June 03, 2017 · 2 min read
There’s a lot of misleading information about renewable energy. Take for example this news article (and there’s a lot more):
On the surface it seems to make sense: Denmark produced more wind power than it consumed, therefore it ran entirely on wind energy. Right?
Wrong. Why? Because Denmark wasn’t able to turn off their other power plants (see figure). If you can’t turn coal plants off, well, then they are still producing electricity, burning coal, and emitting CO2.
In fact, those coal power plants contributed to 65% of Denmarks electricity-related CO2 emissions. At a time where Denmark supposedly “ran entirely on wind energy”, 36% of its electricity came from fossil-fuel-based power plants.
Electricity produced from fossil fuels and from wind inevitably gets mixed up in the grid — you can’t un-mix them after. This means that as long as you have coal, gas and oil power plants running, you are effectively using electricity from fossil fuels! Unfortunately, you can’t selectively export the dirty stuff to our neighbours, and keep the clean electricity to yourself.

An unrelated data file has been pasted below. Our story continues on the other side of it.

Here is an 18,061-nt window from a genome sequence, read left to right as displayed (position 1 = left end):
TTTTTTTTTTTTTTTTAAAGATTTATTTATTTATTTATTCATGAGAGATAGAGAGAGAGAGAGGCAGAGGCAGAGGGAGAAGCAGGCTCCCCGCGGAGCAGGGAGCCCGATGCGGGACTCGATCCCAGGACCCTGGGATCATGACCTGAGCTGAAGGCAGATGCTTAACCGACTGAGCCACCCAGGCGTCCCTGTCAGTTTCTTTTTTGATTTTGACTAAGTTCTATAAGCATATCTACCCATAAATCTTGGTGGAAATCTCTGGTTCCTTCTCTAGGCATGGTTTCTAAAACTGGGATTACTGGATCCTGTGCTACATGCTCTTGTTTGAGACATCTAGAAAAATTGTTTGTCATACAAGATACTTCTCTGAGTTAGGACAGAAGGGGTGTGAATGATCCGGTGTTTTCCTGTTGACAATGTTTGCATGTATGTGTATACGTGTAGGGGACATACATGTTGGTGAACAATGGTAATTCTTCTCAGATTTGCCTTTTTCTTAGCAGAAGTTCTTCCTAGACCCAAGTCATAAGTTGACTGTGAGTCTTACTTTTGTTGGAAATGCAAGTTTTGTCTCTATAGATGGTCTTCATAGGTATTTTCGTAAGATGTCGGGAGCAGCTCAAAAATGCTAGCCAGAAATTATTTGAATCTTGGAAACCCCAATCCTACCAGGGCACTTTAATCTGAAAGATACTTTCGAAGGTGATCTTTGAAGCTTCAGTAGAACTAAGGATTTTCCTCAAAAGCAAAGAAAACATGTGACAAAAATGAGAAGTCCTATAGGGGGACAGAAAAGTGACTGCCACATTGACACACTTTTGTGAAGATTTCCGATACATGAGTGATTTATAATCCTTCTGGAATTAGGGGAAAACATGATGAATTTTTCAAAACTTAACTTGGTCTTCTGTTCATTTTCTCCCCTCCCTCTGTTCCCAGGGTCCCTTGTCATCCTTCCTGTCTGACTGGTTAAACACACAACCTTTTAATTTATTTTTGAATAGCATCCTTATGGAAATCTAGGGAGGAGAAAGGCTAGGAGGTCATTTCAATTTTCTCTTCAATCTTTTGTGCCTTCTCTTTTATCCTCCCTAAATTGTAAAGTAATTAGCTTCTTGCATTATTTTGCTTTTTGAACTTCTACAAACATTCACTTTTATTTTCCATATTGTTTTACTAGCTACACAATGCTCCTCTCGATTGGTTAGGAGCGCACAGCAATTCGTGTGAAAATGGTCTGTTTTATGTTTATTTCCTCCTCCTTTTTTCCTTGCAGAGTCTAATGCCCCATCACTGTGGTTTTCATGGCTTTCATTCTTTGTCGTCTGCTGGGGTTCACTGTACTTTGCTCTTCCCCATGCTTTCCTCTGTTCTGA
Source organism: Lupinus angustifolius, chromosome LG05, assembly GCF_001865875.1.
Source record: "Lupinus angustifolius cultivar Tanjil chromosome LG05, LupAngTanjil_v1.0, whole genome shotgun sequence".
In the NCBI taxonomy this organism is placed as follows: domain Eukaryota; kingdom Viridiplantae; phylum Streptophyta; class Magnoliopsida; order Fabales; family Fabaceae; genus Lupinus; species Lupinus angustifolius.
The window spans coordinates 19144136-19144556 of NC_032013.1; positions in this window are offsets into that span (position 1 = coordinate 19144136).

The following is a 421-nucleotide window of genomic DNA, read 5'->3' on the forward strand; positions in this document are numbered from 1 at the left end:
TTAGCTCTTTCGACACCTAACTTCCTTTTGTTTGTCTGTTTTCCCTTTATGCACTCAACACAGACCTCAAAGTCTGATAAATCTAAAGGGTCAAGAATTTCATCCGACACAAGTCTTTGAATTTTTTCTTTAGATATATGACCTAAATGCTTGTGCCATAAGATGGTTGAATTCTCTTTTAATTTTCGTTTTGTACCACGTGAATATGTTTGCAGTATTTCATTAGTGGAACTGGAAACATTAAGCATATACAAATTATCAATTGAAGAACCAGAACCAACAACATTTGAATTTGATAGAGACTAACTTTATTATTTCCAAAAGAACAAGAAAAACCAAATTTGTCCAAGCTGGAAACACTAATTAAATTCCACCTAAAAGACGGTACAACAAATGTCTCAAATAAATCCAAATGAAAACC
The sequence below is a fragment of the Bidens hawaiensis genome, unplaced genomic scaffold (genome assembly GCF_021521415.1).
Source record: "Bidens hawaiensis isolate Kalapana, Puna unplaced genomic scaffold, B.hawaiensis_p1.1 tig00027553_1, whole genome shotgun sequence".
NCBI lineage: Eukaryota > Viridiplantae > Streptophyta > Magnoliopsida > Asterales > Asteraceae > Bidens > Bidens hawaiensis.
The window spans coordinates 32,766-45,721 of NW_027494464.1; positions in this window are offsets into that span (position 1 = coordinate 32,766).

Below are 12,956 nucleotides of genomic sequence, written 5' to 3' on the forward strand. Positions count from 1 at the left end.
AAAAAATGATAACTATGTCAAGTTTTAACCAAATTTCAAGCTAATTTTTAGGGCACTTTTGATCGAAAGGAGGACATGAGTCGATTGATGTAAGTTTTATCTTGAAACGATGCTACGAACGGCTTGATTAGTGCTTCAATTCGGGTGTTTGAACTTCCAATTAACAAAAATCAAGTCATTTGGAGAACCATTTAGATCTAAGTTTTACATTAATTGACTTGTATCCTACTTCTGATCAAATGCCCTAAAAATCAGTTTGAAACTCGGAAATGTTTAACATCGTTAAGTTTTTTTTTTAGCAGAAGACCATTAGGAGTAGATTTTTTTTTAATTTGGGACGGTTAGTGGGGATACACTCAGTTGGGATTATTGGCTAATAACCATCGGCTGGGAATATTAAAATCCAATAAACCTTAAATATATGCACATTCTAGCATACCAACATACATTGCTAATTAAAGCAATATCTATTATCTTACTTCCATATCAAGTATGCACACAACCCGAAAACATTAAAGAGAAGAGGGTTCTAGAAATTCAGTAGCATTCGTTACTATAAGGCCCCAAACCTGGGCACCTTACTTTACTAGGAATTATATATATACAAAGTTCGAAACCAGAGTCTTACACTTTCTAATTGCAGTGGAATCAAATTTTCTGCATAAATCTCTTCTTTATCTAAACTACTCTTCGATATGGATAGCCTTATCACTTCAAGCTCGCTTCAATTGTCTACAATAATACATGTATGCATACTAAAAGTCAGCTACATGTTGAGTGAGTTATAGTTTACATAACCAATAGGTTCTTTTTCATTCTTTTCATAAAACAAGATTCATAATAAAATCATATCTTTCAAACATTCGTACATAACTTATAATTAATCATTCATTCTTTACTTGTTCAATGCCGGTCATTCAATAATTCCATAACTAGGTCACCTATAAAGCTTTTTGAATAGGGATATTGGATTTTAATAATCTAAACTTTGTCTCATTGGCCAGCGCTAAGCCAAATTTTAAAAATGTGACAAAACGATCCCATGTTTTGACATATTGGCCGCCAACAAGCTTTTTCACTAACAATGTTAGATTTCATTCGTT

The problem with comparing renewable production to consumption, is that it completely misses the other power plants generating surplus power.
The climate challenge is however simple: we need to reduce emissions, thus close fossil-fuel-based electricity production.
Instead of focussing on how much renewable we produced, let’s focus on how much CO2 we emit or on how many coal or gas power plants we closed.
To sum up:
This will lead us to a much more interesting question: why didn’t we close the coal, gas and oil power plants during a time where country X supposedly “ran entirely on wind energy”.
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